MIT researchers have built the most accurate atomic clock to date

The team confused about 350 ytterbium atoms. The atoms of the earth element rarely oscillate at the same frequency as visible light, or 100,000 times more per second than cesium, the element used in other atomic clocks. If scientists can accurately track these oscillations, they “can use atoms to distinguish smaller and smaller time intervals,” MIT notes.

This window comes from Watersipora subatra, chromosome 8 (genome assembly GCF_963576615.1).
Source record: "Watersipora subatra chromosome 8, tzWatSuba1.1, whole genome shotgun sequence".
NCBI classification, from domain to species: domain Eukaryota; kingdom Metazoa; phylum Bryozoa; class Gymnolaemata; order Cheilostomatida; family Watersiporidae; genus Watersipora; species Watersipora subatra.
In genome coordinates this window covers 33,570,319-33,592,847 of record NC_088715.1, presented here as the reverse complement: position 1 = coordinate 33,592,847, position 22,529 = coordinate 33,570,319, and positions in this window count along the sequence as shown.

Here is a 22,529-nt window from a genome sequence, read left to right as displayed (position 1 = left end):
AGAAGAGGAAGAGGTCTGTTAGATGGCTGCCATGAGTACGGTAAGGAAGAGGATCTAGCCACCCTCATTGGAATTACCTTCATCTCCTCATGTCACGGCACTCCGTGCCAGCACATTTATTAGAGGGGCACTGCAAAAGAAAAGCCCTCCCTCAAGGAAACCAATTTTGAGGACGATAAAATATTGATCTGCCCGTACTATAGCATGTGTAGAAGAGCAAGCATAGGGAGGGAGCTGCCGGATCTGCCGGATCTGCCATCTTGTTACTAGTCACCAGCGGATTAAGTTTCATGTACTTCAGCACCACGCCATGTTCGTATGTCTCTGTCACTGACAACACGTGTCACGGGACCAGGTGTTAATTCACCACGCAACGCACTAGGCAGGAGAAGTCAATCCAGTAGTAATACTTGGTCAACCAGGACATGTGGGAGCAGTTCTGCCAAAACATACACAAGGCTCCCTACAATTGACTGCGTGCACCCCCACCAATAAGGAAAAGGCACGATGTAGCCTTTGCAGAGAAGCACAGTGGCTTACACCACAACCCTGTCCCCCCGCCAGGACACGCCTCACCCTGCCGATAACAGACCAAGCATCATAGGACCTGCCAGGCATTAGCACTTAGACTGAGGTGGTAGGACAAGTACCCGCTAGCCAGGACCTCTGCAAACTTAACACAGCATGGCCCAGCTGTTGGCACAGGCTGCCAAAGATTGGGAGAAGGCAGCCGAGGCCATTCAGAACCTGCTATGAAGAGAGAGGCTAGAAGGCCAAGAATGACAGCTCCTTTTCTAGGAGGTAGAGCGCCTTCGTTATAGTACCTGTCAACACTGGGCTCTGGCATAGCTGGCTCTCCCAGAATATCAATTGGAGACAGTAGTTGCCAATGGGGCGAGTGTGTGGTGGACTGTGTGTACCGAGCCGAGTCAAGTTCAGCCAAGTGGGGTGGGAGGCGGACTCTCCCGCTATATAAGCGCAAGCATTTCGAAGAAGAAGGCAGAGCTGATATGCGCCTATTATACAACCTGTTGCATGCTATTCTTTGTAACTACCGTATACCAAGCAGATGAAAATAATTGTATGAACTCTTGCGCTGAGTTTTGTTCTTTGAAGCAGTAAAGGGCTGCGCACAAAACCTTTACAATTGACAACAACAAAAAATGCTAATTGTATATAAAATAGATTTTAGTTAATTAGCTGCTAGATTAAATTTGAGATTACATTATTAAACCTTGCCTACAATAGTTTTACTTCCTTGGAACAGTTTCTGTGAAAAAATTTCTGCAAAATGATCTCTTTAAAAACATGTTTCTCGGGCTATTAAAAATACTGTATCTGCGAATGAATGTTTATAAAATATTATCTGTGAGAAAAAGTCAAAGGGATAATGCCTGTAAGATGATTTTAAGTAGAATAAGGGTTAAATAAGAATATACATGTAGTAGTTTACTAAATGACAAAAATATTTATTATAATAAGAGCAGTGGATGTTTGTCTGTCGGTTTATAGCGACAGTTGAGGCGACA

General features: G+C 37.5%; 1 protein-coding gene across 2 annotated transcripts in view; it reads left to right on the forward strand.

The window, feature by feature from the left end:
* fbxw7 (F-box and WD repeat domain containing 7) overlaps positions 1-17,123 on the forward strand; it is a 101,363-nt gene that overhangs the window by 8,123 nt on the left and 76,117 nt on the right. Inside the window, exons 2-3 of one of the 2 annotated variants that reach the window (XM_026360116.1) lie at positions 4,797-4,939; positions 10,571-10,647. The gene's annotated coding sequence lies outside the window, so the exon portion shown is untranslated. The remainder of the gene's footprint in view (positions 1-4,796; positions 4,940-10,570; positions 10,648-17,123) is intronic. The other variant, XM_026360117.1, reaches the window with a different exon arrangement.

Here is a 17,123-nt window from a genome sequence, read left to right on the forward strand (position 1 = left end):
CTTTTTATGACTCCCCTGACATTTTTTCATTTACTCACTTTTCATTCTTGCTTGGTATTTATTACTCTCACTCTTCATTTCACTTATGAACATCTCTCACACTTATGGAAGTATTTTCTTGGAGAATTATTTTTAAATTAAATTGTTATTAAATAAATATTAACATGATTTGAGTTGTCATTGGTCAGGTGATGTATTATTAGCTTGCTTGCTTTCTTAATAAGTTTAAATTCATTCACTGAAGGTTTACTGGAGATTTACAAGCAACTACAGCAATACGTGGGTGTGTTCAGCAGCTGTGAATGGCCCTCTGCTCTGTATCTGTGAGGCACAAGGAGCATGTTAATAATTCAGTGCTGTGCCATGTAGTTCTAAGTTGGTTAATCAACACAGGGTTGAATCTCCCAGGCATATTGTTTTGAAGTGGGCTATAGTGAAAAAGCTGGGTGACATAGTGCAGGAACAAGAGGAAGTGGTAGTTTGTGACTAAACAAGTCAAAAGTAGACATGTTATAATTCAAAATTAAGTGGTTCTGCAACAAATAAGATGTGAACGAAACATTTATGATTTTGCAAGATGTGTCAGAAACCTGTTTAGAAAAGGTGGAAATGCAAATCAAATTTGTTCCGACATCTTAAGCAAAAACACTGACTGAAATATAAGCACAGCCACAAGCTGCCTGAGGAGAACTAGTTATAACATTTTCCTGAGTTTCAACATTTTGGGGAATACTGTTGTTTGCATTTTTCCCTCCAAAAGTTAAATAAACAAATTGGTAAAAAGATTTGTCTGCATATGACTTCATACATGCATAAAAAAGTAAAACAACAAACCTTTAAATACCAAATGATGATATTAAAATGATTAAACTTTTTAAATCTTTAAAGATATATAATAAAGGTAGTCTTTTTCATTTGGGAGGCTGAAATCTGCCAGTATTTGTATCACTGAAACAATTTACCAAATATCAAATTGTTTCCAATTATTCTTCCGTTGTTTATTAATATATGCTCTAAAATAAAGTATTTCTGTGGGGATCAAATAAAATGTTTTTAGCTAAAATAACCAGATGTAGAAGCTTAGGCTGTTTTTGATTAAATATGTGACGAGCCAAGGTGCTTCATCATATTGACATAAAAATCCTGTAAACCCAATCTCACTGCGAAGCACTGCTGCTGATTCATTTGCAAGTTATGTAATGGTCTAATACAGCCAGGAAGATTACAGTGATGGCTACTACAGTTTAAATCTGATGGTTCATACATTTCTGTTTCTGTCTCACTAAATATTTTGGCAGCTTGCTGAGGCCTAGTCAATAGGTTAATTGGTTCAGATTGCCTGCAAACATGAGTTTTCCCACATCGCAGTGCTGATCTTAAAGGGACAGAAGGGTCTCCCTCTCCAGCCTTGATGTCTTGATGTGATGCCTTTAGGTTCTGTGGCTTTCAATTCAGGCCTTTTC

If the most advanced atomic clocks were adapted to use this method and existed since the beginning of the universe (about 14 billion years ago), researchers believe they would be correct in less than a tenth of a second. The most advanced atomic clocks would be stopped by about half a second in the same time frame as their current configurations.